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Last year's Diwali celebration was organized by the Penn Hindu & Jain Association in the Hall of Flags in Houston Hall on Nov. 4, 2022.

Credit: Angela Ye

The Penn Hindu & Jain Association and Penn Sikh Organization collaborated to host an evening celebrating Diwali that encouraged interfaith exchange. 

The event, held on Nov. 18 in the Gutmann Multipurpose Room, was free and open to the whole Penn community. It began with a 15-minute presentation on the background of Diwali for different South Asian religions, including Hinduism, Jainism, Buddhism, and Sikhism. 

The presentation was followed by a "puja" prayer honoring the goddess Lakshmi led by Umesh Jois, a Hindu priest from New Jersey who helps HJA run weekly prayers and other larger prayers throughout the year. Traditional Indian food catered by Virasat Haveli, a nearby restaurant, was served, and attendees mingled and danced to Bollywood music towards the end of the night. 

College and Engineering junior Om Gandhi, one of the presidents of HJA, described the event planning process as a significant group effort. Gandhi was in charge of spearheading the collaboration between HJA and PSO. 

“We work with SPARC, which is the Spiritual and Religious Life Center at Penn. Our mentor, Steve, recommended that we reach out to PSO because they have new leadership and that they're very interested in working on these interfaith initiatives,” Gandhi said. “We set up a meeting, and we immediately hit the ground running.”

Members of the PSO board who worked on the event remarked on how people of all faiths showed up, from Hinduism to Sikhism to Islam and Judaism.

“Someone taught me how to do the Naatu Naatu dance, which is like a South Indian dance, and it was really hard,” College junior and PSO fundraising coordinator Navraj Singh said. “But I did it, and I was like, ‘Wow, I never thought I could do that!’ and then I taught a couple of people how to do some Bhangra steps. So it was like we were exchanging cultural knowledge.”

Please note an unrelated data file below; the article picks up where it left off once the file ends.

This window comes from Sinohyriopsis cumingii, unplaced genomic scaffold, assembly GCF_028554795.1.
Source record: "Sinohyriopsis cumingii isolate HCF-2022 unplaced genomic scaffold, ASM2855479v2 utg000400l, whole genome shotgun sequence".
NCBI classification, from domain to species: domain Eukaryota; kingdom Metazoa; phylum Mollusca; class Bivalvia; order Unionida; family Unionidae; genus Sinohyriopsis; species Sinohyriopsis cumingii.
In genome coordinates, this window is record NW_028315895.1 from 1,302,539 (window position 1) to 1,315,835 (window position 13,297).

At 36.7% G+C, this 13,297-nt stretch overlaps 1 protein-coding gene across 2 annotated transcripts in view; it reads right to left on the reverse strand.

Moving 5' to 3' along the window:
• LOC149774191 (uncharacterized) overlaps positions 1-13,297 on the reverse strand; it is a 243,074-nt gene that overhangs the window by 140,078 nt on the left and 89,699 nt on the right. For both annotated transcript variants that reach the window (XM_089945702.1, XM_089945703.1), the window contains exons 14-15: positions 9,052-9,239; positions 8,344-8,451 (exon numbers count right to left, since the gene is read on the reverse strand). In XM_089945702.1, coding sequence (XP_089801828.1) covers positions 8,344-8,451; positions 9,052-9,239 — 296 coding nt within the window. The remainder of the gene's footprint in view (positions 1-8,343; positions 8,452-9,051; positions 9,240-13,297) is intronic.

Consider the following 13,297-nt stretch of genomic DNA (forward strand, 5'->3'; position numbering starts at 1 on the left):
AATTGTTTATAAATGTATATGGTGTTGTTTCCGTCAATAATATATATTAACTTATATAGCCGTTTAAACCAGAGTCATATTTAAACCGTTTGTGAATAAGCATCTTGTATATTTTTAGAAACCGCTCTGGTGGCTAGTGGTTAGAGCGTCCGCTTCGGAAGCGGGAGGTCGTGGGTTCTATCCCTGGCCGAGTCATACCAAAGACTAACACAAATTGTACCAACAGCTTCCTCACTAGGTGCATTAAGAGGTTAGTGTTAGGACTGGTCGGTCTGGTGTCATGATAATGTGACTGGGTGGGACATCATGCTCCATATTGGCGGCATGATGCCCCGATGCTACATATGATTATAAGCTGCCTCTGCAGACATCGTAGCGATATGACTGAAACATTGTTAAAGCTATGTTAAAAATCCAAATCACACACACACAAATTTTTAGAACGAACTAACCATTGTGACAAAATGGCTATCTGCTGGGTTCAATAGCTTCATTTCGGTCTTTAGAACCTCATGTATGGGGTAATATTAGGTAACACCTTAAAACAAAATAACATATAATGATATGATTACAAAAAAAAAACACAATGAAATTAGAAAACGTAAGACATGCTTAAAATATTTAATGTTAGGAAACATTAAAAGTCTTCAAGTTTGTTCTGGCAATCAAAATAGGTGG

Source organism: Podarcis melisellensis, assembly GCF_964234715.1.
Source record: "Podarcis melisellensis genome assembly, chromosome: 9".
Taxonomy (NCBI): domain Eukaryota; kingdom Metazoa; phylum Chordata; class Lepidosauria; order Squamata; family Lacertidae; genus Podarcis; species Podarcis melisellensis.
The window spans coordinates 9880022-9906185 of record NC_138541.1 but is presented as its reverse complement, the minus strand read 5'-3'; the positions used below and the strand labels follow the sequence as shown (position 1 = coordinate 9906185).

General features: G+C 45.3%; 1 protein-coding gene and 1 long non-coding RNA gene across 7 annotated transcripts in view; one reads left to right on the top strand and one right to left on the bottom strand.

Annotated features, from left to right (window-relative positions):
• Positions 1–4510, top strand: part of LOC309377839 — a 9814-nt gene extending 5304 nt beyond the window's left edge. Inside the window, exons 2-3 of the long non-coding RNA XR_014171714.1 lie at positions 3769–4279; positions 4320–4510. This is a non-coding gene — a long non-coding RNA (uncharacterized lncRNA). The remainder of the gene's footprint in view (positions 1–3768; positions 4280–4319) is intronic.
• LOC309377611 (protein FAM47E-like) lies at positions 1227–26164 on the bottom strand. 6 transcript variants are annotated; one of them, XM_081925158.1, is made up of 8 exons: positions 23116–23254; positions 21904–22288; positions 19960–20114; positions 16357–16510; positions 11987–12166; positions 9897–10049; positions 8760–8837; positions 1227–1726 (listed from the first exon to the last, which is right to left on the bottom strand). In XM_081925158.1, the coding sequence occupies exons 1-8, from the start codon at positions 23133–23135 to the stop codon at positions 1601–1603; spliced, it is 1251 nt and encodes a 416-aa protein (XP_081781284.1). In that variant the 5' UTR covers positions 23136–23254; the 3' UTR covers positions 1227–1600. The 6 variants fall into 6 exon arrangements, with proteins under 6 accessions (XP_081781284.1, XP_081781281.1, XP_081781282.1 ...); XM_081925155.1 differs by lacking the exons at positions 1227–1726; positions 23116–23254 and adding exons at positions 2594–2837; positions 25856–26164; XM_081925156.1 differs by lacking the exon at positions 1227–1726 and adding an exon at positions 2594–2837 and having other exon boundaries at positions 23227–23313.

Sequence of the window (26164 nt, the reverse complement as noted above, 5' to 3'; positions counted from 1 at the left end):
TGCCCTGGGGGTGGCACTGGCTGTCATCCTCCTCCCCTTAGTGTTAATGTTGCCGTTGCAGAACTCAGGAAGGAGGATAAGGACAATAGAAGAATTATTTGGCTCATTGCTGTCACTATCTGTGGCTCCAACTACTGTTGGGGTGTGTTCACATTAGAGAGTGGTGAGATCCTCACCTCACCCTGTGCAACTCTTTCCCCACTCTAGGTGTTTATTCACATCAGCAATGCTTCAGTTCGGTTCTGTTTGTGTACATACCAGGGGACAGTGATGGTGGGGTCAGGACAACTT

The PSO board members also shared the history behind the Sikh holiday of Bandi Chhor Divas at the event, which celebrates the release of the Sikh guru and 52 Hindu princes. 

“When the holiday itself demonstrates interfaith solidarity like that, it was really great to express it at an interfaith event and then have others learn about it,” College senior and PSO Co-President Chanpreet Toor said.

Both clubs agreed that it is essential to hold events like this because it provides an inclusive opportunity for students to celebrate their culture.

College junior Diya Mohnot, who attended the celebration, appreciated how the event encouraged her to learn more about her own faith.

The event also encouraged people to ask questions about Diwali. Jois not only performed the Lakshmi puja but also explained the different parts of the puja, especially to people who celebrated different variations of the holiday and weren’t familiar with it.

“Diwali is such an important part of so many different faiths that people have been celebrating this festival for their entire life,” Gandhi said. “And so, coming to college, that's one area in which you might feel disconnected. We try to provide that space for people to celebrate a festival that means so much to them.”